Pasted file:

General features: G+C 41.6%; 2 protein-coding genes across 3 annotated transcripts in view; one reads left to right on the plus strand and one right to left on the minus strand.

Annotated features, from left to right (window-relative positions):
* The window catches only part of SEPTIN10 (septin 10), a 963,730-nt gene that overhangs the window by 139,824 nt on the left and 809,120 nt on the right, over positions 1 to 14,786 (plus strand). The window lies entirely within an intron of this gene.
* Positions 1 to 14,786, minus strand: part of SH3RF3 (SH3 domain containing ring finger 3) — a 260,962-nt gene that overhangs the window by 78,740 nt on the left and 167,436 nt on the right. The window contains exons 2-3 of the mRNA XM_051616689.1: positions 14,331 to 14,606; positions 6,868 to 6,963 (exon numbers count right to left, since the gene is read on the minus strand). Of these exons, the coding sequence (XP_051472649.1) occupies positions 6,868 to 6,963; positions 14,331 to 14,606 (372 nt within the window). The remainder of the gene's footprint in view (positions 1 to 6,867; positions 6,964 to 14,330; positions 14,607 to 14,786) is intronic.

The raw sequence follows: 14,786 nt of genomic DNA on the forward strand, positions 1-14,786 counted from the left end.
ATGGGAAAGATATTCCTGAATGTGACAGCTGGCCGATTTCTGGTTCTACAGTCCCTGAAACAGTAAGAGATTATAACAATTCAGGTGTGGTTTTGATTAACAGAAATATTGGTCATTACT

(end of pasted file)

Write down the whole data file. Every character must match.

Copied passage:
General features: G+C 41.6%; 2 protein-coding genes across 3 annotated transcripts in view; one reads left to right on the plus strand and one right to left on the minus strand.

Annotated features, from left to right (window-relative positions):
* The window catches only part of SEPTIN10 (septin 10), a 963,730-nt gene that overhangs the window by 139,824 nt on the left and 809,120 nt on the right, over positions 1 to 14,786 (plus strand). The window lies entirely within an intron of this gene.
* Positions 1 to 14,786, minus strand: part of SH3RF3 (SH3 domain containing ring finger 3) — a 260,962-nt gene that overhangs the window by 78,740 nt on the left and 167,436 nt on the right. The window contains exons 2-3 of the mRNA XM_051616689.1: positions 14,331 to 14,606; positions 6,868 to 6,963 (exon numbers count right to left, since the gene is read on the minus strand). Of these exons, the coding sequence (XP_051472649.1) occupies positions 6,868 to 6,963; positions 14,331 to 14,606 (372 nt within the window). The remainder of the gene's footprint in view (positions 1 to 6,867; positions 6,964 to 14,330; positions 14,607 to 14,786) is intronic.

The raw sequence follows: 14,786 nt of genomic DNA on the forward strand, positions 1-14,786 counted from the left end.
ATGGGAAAGATATTCCTGAATGTGACAGCTGGCCGATTTCTGGTTCTACAGTCCCTGAAACAGTAAGAGATTATAACAATTCAGGTGTGGTTTTGATTAACAGAAATATTGGTCATTACT